As Fidel said: socialism and communism are the same thing.
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Goldman Backs Oil, Copper, Gold, Maintains `Overweight’ Commodities Call

Commodities demand from emerging markets and limited growth in supplies will help to support prices toward the end of the year, according to Goldman Sachs Group Inc., which backed oil, gold, copper, zinc and platinum.
The bank reiterated an “overweight” recommendation on commodities, analysts led by Allison Nathan and Jeffrey Currie wrote in a report. Goldman pared its 12-month forecast for the S&P GSCI Enhanced Total Returns Index to a 19 percent gain from 21.6 after recent gains in agricultural commodities and metals.
Commodities last week had the worst weekly performance in six after the Federal Reserve said the recovery is weakening and European industrial output fell, stoking concern that there may be a double-dip recession. Reports also showed China’s retail sales and new lending grew in July at a slower pace than June.
“We are not overly optimistic about commodities prices in the second half,” Ni Xiaolei, a trader at Donghai Futures Co., said from Jiangsu today. “‘We saw a very sharp ascent in commodity prices last month, which will be hard to sustain as global macroeconomic data emerges weaker than expected.’’
Goldman’s commodity ‘‘overweight’’ call was maintained even as the bank has been paring forecasts for U.S. and Japanese economic growth for next year. Ed McKelvey, Goldman’s senior U.S. economist in New York, has also said that the chance the U.S. may tumble back into recession is as high as 30 percent.
Gold, Crude
Gold, which surged to a record $1,265.30 an ounce in June amid concern sovereign-debt levels in Europe may be excessive, traded at $1,29.60 at 2:11 p.m. in Singapore, 11 percent higher this year. Goldman forecast a rise to $1,260 in three months and to $1,300 in six. New York crude futures were at $75.86 a barrel, 4.4 percent lower over 2010. Goldman’s report put them at $92 a barrel in three months.
‘‘The current softness in economic data, combined with increasingly mixed signals from the underlying commodity markets, is likely to continue to generate choppy commodity-price action in the near term,” the Goldman analysts wrote in the Aug. 13 report. Still, “high and rising emerging-market demand levels against limited supply growth in key commodities are likely to increasingly tighten balances,” they wrote.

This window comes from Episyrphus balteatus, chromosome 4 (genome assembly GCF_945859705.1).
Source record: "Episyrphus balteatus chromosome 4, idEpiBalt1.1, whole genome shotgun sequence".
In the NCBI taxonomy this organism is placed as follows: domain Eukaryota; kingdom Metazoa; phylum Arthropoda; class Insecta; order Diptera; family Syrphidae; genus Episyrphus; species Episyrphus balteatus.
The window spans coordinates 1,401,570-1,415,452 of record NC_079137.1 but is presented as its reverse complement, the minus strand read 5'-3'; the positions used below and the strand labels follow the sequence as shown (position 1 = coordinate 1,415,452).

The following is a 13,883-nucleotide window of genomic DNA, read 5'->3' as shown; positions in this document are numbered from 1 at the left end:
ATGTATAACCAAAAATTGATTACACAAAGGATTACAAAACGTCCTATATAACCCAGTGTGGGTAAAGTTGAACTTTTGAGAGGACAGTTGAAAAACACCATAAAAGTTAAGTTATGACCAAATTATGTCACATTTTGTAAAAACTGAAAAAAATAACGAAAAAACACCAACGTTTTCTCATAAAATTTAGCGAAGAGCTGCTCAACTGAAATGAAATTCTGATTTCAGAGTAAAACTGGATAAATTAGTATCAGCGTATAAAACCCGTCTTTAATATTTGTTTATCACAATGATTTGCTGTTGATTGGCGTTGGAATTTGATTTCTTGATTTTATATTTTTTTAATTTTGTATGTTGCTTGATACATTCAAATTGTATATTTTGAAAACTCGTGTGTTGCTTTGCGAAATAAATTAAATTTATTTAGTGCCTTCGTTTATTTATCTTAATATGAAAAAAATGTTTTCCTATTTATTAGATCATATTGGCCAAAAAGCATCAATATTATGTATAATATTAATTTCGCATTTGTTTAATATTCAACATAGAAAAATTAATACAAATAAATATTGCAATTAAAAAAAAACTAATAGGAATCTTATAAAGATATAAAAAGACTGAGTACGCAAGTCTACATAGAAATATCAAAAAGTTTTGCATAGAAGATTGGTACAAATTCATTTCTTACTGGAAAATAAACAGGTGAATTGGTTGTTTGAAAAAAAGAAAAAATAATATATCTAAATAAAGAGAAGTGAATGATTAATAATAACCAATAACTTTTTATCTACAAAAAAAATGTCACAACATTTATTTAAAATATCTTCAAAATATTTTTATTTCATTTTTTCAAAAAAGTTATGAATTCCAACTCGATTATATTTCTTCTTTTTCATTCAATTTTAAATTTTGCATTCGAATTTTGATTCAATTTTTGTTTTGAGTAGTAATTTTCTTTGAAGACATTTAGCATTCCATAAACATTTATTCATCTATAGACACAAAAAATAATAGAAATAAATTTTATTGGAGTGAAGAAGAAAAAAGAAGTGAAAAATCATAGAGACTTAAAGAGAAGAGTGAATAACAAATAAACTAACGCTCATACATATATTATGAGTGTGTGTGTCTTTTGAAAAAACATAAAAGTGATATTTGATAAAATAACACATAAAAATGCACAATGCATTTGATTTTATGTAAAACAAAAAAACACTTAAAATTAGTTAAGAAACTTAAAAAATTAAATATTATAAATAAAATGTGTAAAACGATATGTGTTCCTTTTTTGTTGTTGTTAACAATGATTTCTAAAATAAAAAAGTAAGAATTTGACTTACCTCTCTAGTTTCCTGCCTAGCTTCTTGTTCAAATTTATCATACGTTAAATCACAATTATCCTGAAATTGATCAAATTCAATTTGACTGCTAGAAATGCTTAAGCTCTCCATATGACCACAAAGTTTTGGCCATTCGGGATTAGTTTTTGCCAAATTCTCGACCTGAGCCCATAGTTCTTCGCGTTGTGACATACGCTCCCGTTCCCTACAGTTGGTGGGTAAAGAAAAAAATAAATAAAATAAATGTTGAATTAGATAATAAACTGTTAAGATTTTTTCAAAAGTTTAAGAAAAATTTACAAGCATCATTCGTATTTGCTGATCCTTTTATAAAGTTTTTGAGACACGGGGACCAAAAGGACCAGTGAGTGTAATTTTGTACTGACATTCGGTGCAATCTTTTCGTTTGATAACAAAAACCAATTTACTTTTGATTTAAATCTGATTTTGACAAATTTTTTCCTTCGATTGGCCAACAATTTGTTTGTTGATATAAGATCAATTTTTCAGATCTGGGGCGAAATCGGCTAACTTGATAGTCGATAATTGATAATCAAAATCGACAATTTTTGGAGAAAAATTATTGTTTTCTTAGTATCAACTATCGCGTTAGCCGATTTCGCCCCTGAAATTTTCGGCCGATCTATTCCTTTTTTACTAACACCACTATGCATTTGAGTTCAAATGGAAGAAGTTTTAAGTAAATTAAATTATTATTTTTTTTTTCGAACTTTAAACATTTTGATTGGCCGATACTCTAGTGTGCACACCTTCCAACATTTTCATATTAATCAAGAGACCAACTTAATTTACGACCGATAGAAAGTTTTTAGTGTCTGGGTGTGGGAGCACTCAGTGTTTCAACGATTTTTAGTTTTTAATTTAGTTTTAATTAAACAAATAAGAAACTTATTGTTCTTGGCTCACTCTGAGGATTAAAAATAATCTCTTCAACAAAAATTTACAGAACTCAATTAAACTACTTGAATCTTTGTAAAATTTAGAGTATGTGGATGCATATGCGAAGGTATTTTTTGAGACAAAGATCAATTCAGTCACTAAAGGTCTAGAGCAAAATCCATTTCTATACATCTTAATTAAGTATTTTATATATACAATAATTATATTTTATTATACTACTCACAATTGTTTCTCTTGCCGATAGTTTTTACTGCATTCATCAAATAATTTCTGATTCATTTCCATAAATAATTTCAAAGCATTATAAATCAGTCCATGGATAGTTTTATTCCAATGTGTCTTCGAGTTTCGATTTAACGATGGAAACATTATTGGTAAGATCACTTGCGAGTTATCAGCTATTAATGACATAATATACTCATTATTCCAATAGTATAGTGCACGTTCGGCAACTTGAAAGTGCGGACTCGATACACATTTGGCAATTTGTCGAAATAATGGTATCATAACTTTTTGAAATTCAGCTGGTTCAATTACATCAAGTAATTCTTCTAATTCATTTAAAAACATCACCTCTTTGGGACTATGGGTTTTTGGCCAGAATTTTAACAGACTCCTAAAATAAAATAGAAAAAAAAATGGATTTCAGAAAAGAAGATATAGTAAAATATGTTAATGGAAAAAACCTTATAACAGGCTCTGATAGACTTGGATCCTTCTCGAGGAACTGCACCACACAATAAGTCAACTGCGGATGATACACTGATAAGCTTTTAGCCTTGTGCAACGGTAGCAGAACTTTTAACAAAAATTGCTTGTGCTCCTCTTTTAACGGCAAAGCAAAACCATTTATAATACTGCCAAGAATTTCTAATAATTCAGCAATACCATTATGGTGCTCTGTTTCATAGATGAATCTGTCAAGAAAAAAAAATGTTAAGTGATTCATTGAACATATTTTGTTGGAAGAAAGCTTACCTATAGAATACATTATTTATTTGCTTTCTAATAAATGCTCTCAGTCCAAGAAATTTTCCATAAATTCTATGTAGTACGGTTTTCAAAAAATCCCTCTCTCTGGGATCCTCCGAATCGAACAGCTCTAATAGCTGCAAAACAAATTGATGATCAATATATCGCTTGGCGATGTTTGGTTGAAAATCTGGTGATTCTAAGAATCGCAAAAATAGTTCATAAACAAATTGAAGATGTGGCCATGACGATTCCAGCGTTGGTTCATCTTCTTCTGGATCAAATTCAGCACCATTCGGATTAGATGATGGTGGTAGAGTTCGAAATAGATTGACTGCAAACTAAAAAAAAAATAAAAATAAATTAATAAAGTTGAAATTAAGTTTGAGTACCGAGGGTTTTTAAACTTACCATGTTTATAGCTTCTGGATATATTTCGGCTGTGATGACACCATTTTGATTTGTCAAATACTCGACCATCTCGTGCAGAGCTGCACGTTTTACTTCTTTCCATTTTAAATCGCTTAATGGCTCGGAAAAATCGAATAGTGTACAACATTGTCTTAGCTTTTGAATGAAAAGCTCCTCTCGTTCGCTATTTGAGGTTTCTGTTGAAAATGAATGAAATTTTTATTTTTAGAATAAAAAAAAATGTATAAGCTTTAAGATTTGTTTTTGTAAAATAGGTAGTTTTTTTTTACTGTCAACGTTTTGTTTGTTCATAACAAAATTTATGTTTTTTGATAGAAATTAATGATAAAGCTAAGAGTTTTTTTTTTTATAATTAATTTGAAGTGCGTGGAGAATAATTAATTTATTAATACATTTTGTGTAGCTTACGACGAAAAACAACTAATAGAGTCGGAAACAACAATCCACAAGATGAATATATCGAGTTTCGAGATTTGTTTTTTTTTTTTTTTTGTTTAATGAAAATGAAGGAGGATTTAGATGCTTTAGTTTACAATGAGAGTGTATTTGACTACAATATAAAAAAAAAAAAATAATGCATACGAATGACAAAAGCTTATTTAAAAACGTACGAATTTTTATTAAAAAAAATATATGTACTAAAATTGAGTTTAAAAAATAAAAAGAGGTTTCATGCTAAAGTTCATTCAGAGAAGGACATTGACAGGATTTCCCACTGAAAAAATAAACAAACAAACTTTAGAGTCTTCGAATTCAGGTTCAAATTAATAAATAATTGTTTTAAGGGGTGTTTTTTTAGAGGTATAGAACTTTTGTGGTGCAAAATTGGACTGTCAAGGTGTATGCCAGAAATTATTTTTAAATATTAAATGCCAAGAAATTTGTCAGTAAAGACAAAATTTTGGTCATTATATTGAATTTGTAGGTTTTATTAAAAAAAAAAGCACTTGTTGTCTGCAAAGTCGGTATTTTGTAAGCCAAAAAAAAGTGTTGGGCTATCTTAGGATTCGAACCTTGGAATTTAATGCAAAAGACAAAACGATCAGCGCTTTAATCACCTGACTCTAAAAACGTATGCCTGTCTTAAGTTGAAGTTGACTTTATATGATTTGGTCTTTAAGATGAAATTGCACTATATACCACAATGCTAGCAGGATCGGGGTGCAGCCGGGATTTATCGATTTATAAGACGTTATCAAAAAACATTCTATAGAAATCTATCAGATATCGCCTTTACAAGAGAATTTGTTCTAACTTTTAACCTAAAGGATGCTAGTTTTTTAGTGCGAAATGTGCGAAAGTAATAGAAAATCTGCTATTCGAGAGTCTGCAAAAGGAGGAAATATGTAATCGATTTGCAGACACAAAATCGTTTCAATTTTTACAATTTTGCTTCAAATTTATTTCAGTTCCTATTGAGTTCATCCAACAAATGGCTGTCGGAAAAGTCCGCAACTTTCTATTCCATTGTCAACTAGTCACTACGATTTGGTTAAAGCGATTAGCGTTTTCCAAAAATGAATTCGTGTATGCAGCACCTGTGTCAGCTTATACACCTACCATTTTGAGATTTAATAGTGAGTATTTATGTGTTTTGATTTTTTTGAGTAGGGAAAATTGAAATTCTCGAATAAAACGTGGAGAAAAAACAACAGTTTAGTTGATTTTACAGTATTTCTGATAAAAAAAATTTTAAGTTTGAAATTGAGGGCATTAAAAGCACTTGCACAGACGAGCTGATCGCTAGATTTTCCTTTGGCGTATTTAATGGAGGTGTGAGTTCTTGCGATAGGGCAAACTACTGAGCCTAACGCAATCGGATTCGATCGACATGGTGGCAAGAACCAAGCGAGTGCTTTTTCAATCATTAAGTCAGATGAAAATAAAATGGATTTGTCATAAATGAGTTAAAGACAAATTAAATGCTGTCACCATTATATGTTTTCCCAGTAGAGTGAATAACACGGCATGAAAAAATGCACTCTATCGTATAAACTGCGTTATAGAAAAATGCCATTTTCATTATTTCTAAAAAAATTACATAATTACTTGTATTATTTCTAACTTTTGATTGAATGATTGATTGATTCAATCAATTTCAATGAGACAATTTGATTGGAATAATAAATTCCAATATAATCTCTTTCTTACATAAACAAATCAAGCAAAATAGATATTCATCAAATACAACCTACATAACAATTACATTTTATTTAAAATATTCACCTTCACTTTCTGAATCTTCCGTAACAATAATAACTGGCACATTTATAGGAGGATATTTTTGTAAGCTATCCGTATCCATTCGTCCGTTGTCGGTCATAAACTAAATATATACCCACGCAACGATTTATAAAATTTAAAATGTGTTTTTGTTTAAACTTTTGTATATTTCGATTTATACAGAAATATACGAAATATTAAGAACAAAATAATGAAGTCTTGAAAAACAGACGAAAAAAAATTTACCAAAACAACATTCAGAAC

Japan’s economy expanded at an annualized 0.4 percent in the three months to June 30, the Cabinet Office said today. That’s the slowest pace in three quarters. U.S. industrial production figures are due for release tomorrow, the same day as data on investor confidence in Germany.
Chinese Demand
Commodity prices may advance into the end of the year on evidence of increased oil demand in China, a decline in crude stockpiles in Europe and the U.S., and further falls in metals inventories, the report said.
“We expect upside to be greatest for crude oil, copper, zinc, platinum and gold,” it said. “Improved data will likely be required to sustain rising prices.”
Goldman Sachs last week backed gold to resume a rally and climb to a record $1,300 an ounce within six months on renewed investor interest. The precious metal, which has risen for nine years to last year, may also climb in 2011, the report said.
A ban on wheat exports by Russia helped to drive futures to $8.68 a bushel earlier this month, the highest price in almost two years. The country is battling reduced grains production amid the worst drought in at least 50 years.
‘Sharp Gains’
“Commodity returns rose over the past month led by sharp gains in the agricultural complex owing to weather-related supply shocks in wheat,” according to the Goldman report.
Zinc, trading today at $2,080 a metric ton, has fallen 19 percent this year, making it the worst performer on the London Metal Exchange. Goldman’s analysts forecast that the metal may climb to $2,121 a ton in six months, according to the report.
Copper rose 1.3 percent to $7,246.50 a metric ton, paring this year’s loss to 1.7 percent, while platinum gained 0.8 percent to $1,535.75 an ounce, 5 percent stronger this year. Goldman forecast copper at $7,925 a ton in six months.
Japan will grow 1.4 percent in 2011, compared with an earlier forecast of 1.7 percent, Goldman’s Tokyo-based senior economist Chiwoong Lee said in a report dated Aug. 7. The week before that Goldman lowered its projection for U.S. growth for the same year to 1.9 percent from 2.5 percent.
To contact the reporter on this story: Glenys Sim in Singapore at Gsim4@bloomberg.net

Goldman Backs Oil, Copper, Gold, Maintains `Overweight’ Commodities Call – Bloomberg